Review: Tokyo These Days by Taiyo Matsumoto [Vol 2]


As a manga reader of some years, I continue to enjoy and relate to Tokyo These Days. I love the eccentric artists waffling back and forth between the realities of marketability and the desire to create their vision. I love the portrayal of older artists who have made necessary compromises, struggling to find their voices again for a passion project. I love the parallel storylines as we follow a relatively new talent repped by a new editor struggling to deal with the burden of success.

Perhaps most of all I love Matsumoto's art. It has a shoegaze quality of a reality not quite in focus. The different techniques used to render different characters say something about the way those characters emotionally interact with the world. Characters who are still struggling to see clearly through the lens of bitterness and confusion are rendered with shaky lines and too much ink. Characters who are figuring things out are drawn in a much sharper focus.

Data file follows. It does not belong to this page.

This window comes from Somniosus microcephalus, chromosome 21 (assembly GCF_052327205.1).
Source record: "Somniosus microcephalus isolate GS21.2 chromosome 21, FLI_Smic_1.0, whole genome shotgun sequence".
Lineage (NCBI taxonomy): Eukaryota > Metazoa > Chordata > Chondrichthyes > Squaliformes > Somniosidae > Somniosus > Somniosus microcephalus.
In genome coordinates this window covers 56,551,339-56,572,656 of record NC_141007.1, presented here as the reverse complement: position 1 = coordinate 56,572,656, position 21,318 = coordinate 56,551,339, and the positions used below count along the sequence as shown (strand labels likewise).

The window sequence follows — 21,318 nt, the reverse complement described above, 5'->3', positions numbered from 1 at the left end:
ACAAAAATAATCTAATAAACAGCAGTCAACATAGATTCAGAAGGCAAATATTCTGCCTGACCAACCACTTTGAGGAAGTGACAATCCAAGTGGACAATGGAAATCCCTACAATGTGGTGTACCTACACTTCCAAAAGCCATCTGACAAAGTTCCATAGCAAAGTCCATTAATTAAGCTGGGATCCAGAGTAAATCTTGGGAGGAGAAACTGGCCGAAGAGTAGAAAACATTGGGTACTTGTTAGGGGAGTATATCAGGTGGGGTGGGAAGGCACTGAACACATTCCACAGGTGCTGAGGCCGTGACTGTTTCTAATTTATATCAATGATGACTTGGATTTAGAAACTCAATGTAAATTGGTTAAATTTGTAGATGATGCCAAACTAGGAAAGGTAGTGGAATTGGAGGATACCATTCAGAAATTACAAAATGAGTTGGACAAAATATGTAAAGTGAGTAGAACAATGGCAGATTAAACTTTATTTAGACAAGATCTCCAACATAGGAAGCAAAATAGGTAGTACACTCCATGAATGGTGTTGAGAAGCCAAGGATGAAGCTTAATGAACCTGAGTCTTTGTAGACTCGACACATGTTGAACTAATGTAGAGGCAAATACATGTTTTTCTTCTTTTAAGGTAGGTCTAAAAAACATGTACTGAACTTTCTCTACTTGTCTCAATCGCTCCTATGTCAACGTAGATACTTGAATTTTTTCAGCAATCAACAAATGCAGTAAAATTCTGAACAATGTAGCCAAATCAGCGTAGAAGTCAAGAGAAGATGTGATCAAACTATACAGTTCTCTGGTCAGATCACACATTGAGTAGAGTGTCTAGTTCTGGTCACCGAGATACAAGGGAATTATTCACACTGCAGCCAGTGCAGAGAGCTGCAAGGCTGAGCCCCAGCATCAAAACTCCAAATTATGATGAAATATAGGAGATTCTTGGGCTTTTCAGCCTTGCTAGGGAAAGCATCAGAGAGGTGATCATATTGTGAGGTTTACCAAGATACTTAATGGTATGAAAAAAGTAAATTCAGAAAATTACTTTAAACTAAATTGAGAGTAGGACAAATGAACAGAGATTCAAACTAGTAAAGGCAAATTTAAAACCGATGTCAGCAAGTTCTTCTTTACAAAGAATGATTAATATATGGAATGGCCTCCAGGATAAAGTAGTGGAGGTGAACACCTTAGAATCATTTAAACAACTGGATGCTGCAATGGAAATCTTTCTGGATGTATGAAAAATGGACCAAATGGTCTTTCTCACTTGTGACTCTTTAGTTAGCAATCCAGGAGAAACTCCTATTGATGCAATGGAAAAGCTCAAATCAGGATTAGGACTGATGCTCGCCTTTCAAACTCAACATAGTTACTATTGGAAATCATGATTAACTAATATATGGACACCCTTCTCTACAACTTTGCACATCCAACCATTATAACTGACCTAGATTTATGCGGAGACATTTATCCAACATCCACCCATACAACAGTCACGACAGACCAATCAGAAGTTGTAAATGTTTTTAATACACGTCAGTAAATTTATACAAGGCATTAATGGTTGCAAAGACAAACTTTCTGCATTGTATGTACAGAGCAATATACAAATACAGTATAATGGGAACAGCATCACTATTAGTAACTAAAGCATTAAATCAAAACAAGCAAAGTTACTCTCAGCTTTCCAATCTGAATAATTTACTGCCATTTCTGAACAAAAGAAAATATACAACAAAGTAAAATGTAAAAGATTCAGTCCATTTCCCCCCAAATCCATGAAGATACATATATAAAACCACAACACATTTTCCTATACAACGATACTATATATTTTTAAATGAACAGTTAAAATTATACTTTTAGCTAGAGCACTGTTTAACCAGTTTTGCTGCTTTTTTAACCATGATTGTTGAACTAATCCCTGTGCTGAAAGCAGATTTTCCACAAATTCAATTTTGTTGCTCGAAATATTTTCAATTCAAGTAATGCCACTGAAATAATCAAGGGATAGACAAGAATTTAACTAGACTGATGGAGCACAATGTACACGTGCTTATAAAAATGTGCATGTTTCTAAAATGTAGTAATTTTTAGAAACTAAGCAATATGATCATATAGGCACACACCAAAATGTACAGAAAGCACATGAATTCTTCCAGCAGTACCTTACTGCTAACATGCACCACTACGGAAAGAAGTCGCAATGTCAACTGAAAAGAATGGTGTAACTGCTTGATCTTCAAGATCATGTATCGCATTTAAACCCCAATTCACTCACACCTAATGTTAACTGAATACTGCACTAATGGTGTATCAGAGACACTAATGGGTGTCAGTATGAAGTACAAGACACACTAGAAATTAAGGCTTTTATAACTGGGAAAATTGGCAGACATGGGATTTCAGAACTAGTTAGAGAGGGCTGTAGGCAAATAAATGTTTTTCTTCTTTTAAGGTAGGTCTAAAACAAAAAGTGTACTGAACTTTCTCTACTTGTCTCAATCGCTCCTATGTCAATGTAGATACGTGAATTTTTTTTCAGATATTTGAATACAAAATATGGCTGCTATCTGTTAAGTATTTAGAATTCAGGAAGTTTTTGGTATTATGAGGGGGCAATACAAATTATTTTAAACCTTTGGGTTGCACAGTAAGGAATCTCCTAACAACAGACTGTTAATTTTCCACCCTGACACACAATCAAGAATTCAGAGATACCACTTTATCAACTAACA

I've seen at least one review that accuses this manga of trying to be too deep, and I would like to address that criticism. It absolutely is trying to be too deep. And that is the point. There is one scene in the manga where an editor berates an artist for doing high-concept, "masturbatory" nonsense that fails to appeal to the mass market. 


Tokyo These Days is a manga about artists who want to be deep but worry that years of making art as a product have robbed them of anything to say. They fear that they may not have had anything to say in the first place. Ironically, perhaps, I find some depth of emotion in expressing that.

Crosspost from my Goodreads

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